New research led by George Lewith, Professor of Health Research at the University of Southampton suggests doctors’ burnout should be treated as organisation-wide problem
There can be little doubt that winter pressures are beginning to mount up in hospitals and GP’s practices around the country testing the strength of even the most resilient medical staff. During the first week of January, when many patients may be dealing with their New Year hangovers, medics have to cope with the most stressful week in their calendars with an increased number of patients in surgery queues and arriving at hospital A&Es.
A meta-analysis study carried out by my team of researchers at the University of Southampton and University of Manchester has revealed that current approaches to dealing with burnout in doctors on an individual case-by-case basis is not effective and the issue should instead be tackled with organisation-wide initiatives.
Our study brought together the results of previously conducted research, which had been carried out to explore the effectiveness of interventions in reducing burnout in doctors. It explored the comparison between doctor-directed interventions that target the individual and organisation-directed interventions that target the working environment. The strength of the doctor’s experience and the particular healthcare setting they worked in was also assessed.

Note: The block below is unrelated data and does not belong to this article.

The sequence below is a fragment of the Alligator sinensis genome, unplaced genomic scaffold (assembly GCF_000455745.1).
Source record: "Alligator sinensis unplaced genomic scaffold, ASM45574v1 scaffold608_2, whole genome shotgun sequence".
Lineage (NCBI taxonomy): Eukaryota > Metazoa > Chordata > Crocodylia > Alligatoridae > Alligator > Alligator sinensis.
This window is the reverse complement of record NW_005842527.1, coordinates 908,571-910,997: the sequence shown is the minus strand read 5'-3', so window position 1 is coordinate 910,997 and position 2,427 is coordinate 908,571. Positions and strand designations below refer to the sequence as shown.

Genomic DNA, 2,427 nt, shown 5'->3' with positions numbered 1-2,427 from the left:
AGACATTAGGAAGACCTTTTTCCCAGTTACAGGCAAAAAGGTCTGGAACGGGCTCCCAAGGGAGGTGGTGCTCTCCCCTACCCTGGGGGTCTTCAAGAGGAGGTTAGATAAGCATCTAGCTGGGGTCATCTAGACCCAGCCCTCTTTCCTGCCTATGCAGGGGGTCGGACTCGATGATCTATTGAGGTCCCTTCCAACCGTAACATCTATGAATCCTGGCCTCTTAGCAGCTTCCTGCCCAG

The research concluded that while doctor-focused tactics such as mindfulness and cognitive behavioural are important, the greatest success at preventing and reducing burnout in doctors can be achieved through the adoption of organisation-directed approaches such as improved working environment and organisational culture.
Burnout is a major problem in the healthcare industry and is often driven by excessive workload, imbalance between job demands and skills, a lack of job control and prolonged stress. It is a syndrome consisting of emotional exhaustion, depersonalisation, and a diminished sense of personal
accomplishment. Importantly, burnout can result in an increase in medical errors, reduced quality of patient care, and lower patient satisfaction.
It was found that organisations that combined several elements such as structural changes, fostering communications between members of the health care team, and cultivating a sense of teamwork and job control tended to be the most effective in reducing burnout. However, such intense organisation-directed interventions were rare and had not been evaluated sufficiently.
What’s more, the evidence indicated that young doctors starting out in their career, are at higher risk of burnout compared to those with more experience, and interventions focused on enhancing teamwork, mentoring, and leadership skills might be particularly suitable for this group.
This work suggests that if we want to retain safe and professionally competent NHS clinicians working in very demanding front line jobs we need to support their mental and physical health and creating appropriate and enabling working environments for them. Efforts need to be focused on finding appropriate ways of reaching doctors who work in stressful environments to ensure their wellbeing is taken care of. If we don’t patient safety could be at risk.”